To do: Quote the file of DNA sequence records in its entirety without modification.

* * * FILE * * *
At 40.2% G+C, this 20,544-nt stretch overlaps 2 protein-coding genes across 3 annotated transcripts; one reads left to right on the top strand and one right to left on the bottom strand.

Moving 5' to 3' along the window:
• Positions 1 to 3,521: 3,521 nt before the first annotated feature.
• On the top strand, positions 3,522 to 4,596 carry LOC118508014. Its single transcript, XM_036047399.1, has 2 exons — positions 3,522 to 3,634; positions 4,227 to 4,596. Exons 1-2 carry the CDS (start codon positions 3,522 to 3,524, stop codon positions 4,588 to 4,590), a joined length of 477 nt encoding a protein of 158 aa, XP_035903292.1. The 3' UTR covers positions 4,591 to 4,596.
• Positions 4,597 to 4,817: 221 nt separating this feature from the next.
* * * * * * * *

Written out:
At 40.2% G+C, this 20,544-nt stretch overlaps 2 protein-coding genes across 3 annotated transcripts; one reads left to right on the top strand and one right to left on the bottom strand.

Moving 5' to 3' along the window:
• Positions 1 to 3,521: 3,521 nt before the first annotated feature.
• On the top strand, positions 3,522 to 4,596 carry LOC118508014. Its single transcript, XM_036047399.1, has 2 exons — positions 3,522 to 3,634; positions 4,227 to 4,596. Exons 1-2 carry the CDS (start codon positions 3,522 to 3,524, stop codon positions 4,588 to 4,590), a joined length of 477 nt encoding a protein of 158 aa, XP_035903292.1. The 3' UTR covers positions 4,591 to 4,596.
• Positions 4,597 to 4,817: 221 nt separating this feature from the next.